What if we could zoom out, though? At this year’s Game Developer Conference, Tanagra creator Gillian Smith, accompanied by Julian Togelius, talked about “the power and peril of PCG”. Towards the end of this talk, they show work on understanding the range of outcomes afforded by procedural content generation tools.
The approach is simple: first, criteria are determined by which outcomes are scored. In the case of Tanagra, a number of levels are generated and scored on how hard they are, and on how linear they are. Then, each level is plotted on a heat map. The result allows us to see the shape of Tanagra’s possibility space. In this way the biases in a particular configuration is more easily uncovered.
Enabled with such visualisations of possibility space, procedural content generation tools become instruments in a second sense, namely that of scientific instruments. They can be used like microscopes or macroscopes. We can use them to “see inside of” games and the tools used to make games. They afford powerful new ways of seeing.
It is this promise of new ways of seeing that I find most exciting about procedural content generation tools of the mixed-initiative type, or “procedural instruments” as I propose we call them from now on.
Games are just one kind of algorithmic culture, and more and more kinds of algorithms are used to generate media. However, in media criticism the term “algorithm” is often used rather naively. What the study of procedural content generation tools can teach us is that there is no such thing as a singular algorithm that generates a piece of media. They are assemblages of different approaches to computation, combined with different design practices.
Attending this symposium on automated game design has made me excited about procedural content generation tools aimed at augmenting the capabilities of designers. The big challenge ahead is getting such tools out of the research labs and into the hands of practitioners. This is a non-trivial task. Many of these tools are quite complicated and expensive to get right.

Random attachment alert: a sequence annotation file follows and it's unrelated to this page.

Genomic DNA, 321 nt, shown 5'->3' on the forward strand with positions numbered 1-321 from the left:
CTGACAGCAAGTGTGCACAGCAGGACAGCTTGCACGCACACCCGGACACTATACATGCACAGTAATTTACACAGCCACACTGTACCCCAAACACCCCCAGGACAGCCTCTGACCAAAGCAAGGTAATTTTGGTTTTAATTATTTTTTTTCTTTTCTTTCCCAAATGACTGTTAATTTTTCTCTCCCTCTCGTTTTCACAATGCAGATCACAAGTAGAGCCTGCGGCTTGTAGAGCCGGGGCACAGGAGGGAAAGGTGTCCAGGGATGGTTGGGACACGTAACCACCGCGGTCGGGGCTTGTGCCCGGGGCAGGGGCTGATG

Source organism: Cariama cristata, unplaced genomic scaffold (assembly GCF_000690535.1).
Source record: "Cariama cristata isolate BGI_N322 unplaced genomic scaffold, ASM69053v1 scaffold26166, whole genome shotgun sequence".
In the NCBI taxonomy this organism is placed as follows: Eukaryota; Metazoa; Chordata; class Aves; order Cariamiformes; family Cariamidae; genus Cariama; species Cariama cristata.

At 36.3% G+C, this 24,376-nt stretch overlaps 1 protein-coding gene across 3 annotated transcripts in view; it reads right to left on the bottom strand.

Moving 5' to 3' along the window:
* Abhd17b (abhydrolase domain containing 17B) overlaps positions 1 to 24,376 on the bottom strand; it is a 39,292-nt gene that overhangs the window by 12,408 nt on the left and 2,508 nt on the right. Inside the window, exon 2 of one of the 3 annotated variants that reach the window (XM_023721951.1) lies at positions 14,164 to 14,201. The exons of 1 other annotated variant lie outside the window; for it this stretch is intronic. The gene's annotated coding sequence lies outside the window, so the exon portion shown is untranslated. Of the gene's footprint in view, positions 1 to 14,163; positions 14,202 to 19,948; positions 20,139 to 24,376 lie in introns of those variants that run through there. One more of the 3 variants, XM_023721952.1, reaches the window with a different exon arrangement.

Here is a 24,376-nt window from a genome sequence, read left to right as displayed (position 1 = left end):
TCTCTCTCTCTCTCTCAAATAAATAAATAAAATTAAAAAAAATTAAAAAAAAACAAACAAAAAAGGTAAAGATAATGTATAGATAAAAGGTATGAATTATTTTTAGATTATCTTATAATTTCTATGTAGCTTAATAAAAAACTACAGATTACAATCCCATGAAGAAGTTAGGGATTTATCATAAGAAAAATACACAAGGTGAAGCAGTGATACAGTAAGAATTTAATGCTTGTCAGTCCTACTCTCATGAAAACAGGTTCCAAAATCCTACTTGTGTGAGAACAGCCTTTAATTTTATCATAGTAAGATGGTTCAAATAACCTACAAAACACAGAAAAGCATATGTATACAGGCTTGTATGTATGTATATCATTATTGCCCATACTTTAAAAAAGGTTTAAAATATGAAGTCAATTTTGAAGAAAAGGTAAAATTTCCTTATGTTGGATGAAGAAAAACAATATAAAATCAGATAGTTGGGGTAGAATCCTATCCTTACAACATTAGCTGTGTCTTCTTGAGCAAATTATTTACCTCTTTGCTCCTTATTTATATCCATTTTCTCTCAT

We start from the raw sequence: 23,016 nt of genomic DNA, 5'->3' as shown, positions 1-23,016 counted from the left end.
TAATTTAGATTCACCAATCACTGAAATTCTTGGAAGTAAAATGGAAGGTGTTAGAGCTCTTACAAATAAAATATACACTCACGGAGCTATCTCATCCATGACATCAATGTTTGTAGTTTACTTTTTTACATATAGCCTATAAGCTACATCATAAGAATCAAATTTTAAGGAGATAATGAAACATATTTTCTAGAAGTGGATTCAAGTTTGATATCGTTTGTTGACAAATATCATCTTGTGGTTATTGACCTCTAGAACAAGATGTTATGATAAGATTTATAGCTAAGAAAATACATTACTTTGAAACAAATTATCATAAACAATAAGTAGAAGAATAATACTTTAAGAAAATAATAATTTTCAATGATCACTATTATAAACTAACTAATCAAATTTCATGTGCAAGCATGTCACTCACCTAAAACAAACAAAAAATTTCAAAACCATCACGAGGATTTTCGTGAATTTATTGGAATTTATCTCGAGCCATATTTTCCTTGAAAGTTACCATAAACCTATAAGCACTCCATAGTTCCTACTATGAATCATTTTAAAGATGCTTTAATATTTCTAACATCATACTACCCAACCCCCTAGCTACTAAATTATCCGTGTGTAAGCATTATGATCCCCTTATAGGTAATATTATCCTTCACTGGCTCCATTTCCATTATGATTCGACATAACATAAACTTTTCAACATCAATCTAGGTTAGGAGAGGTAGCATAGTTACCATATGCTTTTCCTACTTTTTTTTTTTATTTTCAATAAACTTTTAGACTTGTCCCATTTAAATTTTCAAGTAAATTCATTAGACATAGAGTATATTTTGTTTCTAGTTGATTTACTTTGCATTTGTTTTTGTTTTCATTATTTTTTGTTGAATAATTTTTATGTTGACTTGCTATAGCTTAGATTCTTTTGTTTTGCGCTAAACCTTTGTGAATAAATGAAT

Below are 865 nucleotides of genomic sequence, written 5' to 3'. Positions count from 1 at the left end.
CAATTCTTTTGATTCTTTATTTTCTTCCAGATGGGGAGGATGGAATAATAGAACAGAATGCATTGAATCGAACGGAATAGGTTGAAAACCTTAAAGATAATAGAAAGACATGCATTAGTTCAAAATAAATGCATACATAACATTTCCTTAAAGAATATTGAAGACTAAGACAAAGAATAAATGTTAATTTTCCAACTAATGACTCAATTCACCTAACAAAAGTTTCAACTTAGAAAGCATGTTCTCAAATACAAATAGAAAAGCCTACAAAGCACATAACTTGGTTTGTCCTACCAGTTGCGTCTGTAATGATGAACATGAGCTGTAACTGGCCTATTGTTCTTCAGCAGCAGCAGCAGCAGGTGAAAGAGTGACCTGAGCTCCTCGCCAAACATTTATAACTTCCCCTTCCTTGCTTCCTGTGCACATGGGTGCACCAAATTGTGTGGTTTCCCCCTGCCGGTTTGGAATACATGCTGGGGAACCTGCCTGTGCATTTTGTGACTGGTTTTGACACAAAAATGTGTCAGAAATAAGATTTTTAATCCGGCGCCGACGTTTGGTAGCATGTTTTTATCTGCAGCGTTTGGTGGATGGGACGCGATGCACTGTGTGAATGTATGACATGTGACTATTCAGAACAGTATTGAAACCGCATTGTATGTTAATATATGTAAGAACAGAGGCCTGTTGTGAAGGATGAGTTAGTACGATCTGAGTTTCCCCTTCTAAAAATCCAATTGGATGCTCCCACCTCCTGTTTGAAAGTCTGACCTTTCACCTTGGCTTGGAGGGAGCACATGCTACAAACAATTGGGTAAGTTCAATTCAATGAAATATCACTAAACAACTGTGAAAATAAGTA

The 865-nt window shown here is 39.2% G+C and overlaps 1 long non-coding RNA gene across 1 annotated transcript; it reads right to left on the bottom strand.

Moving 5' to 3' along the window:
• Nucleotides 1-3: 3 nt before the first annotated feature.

A dissemination of such tools will only happen if we recognise the power they afford us. If we want to become better at making games and playable systems more broadly, we need tools with which we can perform better, and with which we can see better. We need procedural instruments.
Addendum: Cases Presented During the Symposium
- Loren Roosendaal (IC3D Media) talked about how they made earthquake disaster relief training software for the Indonesian government. They were on a tight budget, so they created a tool which collapses buildings. These collapsed buildings were then used as a starting point for level design. He also talked about negotiation training software developed for the Dutch Ministry of Defence called Cultura. It measures player performance. IC3D Media and the MoD use these measurements as input for better level design. They might in future do something like A/B testing of dialog options.
- Thomas Buijtenweg (NHTV) demonstrated a generator he developed for collectible card game (CCG) cards. The generator provides a designer with a bunch of card options which they can then select from. It balances all options using a formula for the card cost.
- Daniel Karavolos (HvA) provided several examples of how he used a tool called Ludoscope to generate videogame levels. It is based on graphs, grids and transformation rules. The approach focuses on modeling the process of creating game content. (PDF)
- Rafael Bidarra (TU Delft) showed two projects. The first demonstrated generation of a meadow in real time based on a vegetation model. The second showed how we they used grammar-based population generation to connect generated game geography with generated game stories. They generate settlements in the geography and relationships between those settlements based on resources and needs. These in turn give rise to “stories” (interactions between individuals in the settlements). The placement of settlements is done in a mixed-initiative way.
- Stefan Leijnen (HvA) and Paul Brinkkemper (Firebrush Studios) talked about MoneyMaker Deluxe, a game about fractional reserve banking. They used Machinations to describe models, which were then used as a blueprint for the generators in the game. (PDF)